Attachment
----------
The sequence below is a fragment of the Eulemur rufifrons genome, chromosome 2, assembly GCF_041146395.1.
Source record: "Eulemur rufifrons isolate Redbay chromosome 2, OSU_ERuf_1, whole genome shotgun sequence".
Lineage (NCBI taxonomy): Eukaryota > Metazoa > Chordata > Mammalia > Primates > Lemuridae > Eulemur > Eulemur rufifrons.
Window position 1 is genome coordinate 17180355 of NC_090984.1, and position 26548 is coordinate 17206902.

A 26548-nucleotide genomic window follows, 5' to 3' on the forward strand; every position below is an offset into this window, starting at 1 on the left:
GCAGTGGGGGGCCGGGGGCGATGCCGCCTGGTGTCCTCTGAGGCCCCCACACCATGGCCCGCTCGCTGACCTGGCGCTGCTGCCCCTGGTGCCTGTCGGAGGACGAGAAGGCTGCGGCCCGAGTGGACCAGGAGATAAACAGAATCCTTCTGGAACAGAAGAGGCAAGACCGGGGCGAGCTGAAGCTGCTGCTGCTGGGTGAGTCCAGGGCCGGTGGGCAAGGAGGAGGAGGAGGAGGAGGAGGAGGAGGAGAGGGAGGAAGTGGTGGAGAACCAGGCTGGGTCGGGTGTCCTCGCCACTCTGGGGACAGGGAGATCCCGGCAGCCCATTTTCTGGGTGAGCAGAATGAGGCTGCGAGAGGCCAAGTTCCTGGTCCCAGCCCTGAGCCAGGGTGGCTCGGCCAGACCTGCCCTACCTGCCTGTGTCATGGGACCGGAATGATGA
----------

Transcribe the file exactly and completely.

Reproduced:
The sequence below is a fragment of the Eulemur rufifrons genome, chromosome 2, assembly GCF_041146395.1.
Source record: "Eulemur rufifrons isolate Redbay chromosome 2, OSU_ERuf_1, whole genome shotgun sequence".
Lineage (NCBI taxonomy): Eukaryota > Metazoa > Chordata > Mammalia > Primates > Lemuridae > Eulemur > Eulemur rufifrons.
Window position 1 is genome coordinate 17180355 of NC_090984.1, and position 26548 is coordinate 17206902.

A 26548-nucleotide genomic window follows, 5' to 3' on the forward strand; every position below is an offset into this window, starting at 1 on the left:
GCAGTGGGGGGCCGGGGGCGATGCCGCCTGGTGTCCTCTGAGGCCCCCACACCATGGCCCGCTCGCTGACCTGGCGCTGCTGCCCCTGGTGCCTGTCGGAGGACGAGAAGGCTGCGGCCCGAGTGGACCAGGAGATAAACAGAATCCTTCTGGAACAGAAGAGGCAAGACCGGGGCGAGCTGAAGCTGCTGCTGCTGGGTGAGTCCAGGGCCGGTGGGCAAGGAGGAGGAGGAGGAGGAGGAGGAGGAGGAGAGGGAGGAAGTGGTGGAGAACCAGGCTGGGTCGGGTGTCCTCGCCACTCTGGGGACAGGGAGATCCCGGCAGCCCATTTTCTGGGTGAGCAGAATGAGGCTGCGAGAGGCCAAGTTCCTGGTCCCAGCCCTGAGCCAGGGTGGCTCGGCCAGACCTGCCCTACCTGCCTGTGTCATGGGACCGGAATGATGA